7. For a fuller discussion, see Bartninkas, V. (2023). Traditional and Cosmic Gods in Later Plato and the Early Academy. Cambridge: Cambridge University Press, 44-51, 96-104.
  8. Plato, Timaeus, 53c
  9. Plato offers an analysis of third kind of reality, between the intelligible and the sensible, namely as Khôra (χώρα). This designates a receptacle (Timaeus 48e), a space, a material substratum, or an interval in which the "forms" were originally held; it "gives space" and has maternal overtones (a womb, matrix). For recent studies on this notion and its impact not only in history of philosophy but on phenomenology see for example: Nader El-Bizri, "'Qui-êtes vous Khôra?': Receiving Plato's Timaeus," Existentia Meletai-Sophias, Vol. XI, Issue 3-4 (2001), pp. 473–490; Nader El-Bizri, "ON KAI KHORA: Situating Heidegger between the Sophist and the Timaeus," Studia Phaenomenologica, Vol. IV, Issue 1-2 (2004), pp. 73–98 [1]; Nader El-Bizri, "Ontopoiēsis and the Interpretation of Plato's Khôra," Analecta Husserliana: The Yearbook of Phenomenological Research, Vol. LXXXIII (2004), pp. 25–45.
  10. For psychic diseases, see Douglas R. Campbell, "The Soul's Tomb: Plato on the Body as the Cause of Psychic Disorders," Apeiron 55 (1): 119-139. 2022. For bodily diseases, see Harold W. Miller, "The Aetiology of Disease in Plato's Timaeus," Transactions and Proceedings of the American Philological Association 93: 175-187. 1962.
  11. Cicero's version can be found at
  12. Hoenig, Christina (2018). Plato's Timaeus and the Latin Tradition. Cambridge University Press. pp. 220. 
  13. Ganz, D. (1990). Corbie in the Carolingian Renaissance. Paris. 
  14. Stiefel, Tina (1985). The Intellectual Revolution in Twelfth Century Europe. New York: St. Martin's Press. ISBN 978-0-312-41892-2. 
  15. Magee, John (2016). On Plato's Timaeus. Calcidius.. Harvard University Press. pp. viii–xi. 
  16. "Arabic Translations of Platonic works". 
  17. Das, Aileen R. (September 2013). Galen and the Arabic traditions of Plato's Timaeus (phd). University of Warwick.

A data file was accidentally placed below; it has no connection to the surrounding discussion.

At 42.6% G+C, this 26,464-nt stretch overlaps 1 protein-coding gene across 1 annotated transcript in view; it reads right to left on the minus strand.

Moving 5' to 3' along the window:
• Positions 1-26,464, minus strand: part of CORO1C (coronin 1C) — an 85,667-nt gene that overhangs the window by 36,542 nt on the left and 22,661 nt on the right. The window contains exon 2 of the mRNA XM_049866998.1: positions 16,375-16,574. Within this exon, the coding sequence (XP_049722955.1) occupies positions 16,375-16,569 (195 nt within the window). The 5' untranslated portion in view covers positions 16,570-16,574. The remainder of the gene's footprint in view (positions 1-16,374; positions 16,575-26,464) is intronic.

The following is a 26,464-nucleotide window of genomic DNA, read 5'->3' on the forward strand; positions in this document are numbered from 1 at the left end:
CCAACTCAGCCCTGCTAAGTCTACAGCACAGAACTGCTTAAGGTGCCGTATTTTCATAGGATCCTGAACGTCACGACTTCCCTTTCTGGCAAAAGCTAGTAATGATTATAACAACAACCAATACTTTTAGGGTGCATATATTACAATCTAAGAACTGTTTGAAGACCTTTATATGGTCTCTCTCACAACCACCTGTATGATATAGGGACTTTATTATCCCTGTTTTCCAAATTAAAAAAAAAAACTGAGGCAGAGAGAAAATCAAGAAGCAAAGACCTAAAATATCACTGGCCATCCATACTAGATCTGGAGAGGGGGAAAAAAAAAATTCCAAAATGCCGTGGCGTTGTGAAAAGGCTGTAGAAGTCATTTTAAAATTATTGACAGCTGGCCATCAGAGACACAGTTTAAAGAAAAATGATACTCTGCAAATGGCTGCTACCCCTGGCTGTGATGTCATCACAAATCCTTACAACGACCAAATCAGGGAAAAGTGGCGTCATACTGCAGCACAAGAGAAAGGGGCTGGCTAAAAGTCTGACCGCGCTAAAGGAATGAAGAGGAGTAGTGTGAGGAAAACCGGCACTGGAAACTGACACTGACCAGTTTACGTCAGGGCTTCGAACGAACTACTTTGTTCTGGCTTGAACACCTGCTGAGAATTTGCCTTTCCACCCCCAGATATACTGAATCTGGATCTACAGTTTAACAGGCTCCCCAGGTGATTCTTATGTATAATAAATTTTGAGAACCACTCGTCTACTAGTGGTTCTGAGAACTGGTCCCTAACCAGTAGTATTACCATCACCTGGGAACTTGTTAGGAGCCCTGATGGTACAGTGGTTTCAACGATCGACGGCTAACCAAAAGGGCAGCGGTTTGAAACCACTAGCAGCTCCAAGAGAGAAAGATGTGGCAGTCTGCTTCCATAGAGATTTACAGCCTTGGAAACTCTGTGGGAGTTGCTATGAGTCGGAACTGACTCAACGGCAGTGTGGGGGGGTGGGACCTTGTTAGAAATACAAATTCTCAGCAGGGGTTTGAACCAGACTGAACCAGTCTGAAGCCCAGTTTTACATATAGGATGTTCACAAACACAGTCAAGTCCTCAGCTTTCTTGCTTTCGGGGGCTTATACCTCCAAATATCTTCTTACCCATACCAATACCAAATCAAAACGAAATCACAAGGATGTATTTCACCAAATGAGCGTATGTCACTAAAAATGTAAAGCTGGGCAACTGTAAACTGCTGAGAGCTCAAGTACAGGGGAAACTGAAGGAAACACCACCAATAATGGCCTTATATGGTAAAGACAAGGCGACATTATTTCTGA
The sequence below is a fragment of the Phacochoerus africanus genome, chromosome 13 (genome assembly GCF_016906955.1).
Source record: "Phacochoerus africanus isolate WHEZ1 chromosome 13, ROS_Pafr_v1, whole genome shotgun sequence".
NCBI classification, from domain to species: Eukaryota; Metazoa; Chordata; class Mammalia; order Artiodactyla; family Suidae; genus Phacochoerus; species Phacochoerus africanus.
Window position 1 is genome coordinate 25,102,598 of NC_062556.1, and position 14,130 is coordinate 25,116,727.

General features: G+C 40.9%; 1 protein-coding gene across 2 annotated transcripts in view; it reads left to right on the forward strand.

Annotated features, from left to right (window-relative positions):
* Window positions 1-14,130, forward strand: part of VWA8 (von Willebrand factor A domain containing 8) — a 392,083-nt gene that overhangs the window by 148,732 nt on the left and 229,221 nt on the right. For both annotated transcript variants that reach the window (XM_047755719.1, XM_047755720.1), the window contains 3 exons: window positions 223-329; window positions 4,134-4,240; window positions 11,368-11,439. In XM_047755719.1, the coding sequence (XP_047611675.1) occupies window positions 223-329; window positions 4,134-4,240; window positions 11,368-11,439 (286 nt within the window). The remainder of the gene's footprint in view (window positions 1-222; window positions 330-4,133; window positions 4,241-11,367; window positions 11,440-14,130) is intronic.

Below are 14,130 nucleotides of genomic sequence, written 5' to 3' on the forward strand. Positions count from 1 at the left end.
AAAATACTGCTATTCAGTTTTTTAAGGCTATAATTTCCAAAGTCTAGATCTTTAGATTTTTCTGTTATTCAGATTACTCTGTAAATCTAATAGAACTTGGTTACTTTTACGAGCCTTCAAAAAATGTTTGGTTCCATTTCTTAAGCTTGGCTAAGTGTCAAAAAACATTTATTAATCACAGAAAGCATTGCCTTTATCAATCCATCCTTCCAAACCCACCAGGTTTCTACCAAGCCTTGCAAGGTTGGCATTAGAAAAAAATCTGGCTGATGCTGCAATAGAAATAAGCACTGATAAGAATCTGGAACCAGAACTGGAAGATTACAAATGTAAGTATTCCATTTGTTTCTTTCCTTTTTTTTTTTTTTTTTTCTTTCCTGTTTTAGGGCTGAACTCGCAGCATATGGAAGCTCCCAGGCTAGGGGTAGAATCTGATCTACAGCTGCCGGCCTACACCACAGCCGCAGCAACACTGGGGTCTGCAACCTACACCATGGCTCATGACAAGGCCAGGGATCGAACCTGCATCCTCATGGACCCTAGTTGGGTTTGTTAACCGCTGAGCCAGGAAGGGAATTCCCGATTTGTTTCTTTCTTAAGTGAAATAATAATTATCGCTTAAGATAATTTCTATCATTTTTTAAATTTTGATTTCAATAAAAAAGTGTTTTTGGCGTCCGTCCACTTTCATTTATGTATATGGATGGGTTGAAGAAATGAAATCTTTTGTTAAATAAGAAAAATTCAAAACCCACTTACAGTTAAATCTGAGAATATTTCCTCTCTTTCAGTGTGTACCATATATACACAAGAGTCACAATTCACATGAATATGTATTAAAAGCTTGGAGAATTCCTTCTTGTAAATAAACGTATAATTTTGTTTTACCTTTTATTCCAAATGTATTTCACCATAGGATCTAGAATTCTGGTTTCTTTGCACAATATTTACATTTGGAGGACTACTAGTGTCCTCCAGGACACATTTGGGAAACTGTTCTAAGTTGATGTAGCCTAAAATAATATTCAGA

18. Bauer, Susan Wise (2015). The Story of Science: From the Writings of Aristotle to the Big Bang Theory (1st ed.). New York: W. W. Norton. pp. 13. ISBN 978-0-393-24326-0. OCLC 891611100. 


  • Bartninkas, V. (2023). Traditional and Cosmic Gods in Later Plato and the Early Academy Cambridge: Cambridge University Press. ISBN:9781009322591
  • Broadie, S. (2012). Nature and Divinity in Plato's Timaeus. Cambridge, UK: Cambridge Univ. Press.
  • Campbell, Douglas R. "The Soul's Tomb: Plato on the Body as the Cause of Psychic Disorders," Apeiron 55 (1): 119–139. 2022.
  • Cornford, Francis Macdonald (1997). Plato's Cosmology: The Timaeus of Plato, Translated with a Running Commentary. Indianapolis: Hackett Publishing Company, Inc.. ISBN 978-0-87220-386-0. 
  • Gregory, A. (2000). Plato's Philosophy of Science. London: Duckworth.
  • Kalderon, Mark Eli (2023) (in en). Cosmos and Perception in Plato's Timaeus: In the Eye of the Cognitive Storm. Taylor & Francis. ISBN 978-1-000-86230-0. 
  • Lennox, J. (1985). "Plato's Unnatural Teleology." In Platonic Investigations. Edited by D. J. O'Meara, 195–218. Studies in Philosophy and the History of Philosophy 13. Washington, DC: Catholic Univ. of America Press.
  • Johansen, Thomas. 2004. Plato's Natural Philosophy: A Study of the Timaeus-Critias. Cambridge: Cambridge University Press.
  • Martin, Thomas Henry (1981). Études sur le Timée de Platon. Paris: Librairie philosophique J. Vrin. 
  • Miller, Harold W. "The Aetiology of Disease in Plato's Timaeus," Transactions and Proceedings of the American Philological Association
  • Mohr, R. D., and B. M. Sattler, eds. (2010). One Book, the Whole Universe: Plato's Timaeus Today. Las Vegas, NV: Parmenides.
  • Morgan, K. A. (1998). "Designer History: Plato's Atlantis Story and Fourth-Century Ideology". Journal of Hellenic Studies 118:101–118.
  • Morrow, G. R. 1950. "Necessity and Persuasion in Plato's Timaeus." Philosophical Review 59.2: 147–163.
  • Murray, K. Sarah-Jane (2008). From Plato to Lancelot: A Preface to Chretien de Troyes. Syracuse University Press. ISBN 978-0-8156-3160-6. 
  • Osborne, C. (1996). "Space, Time, Shape, and Direction: Creative Discourse in the Timaeus." In Form and Argument in Late Plato. Edited by C. Gill and M. M. McCabe, 179–211. Oxford: Clarendon.
  • Pears, Colin David. (2015-2016). "Congruency and Evil in Plato's Timaeus." The Review of Metaphysics: A Philosophical Quarterly 69.1: 93–113.
  • Reydams-Schils, G. J. ed. (2003). Plato's Timaeus as Cultural Icon. Notre Dame, IN: Univ. of Notre Dame Press.
  • Sallis, John (1999). Chorology: On Beginning in Plato's "Timaeus". Bloomington: Indiana University Press. ISBN 978-0-253-21308-2. 
  • Slaveva-Griffin, Svetla. (2005). "'A Feast of Speeches': Form and Content in Plato's Timaeus." Hermes 133.3: 312–327.
  • Taylor, Alfred E. (1928). A Commentary on Plato's Timaeus. Oxford: Clarendon.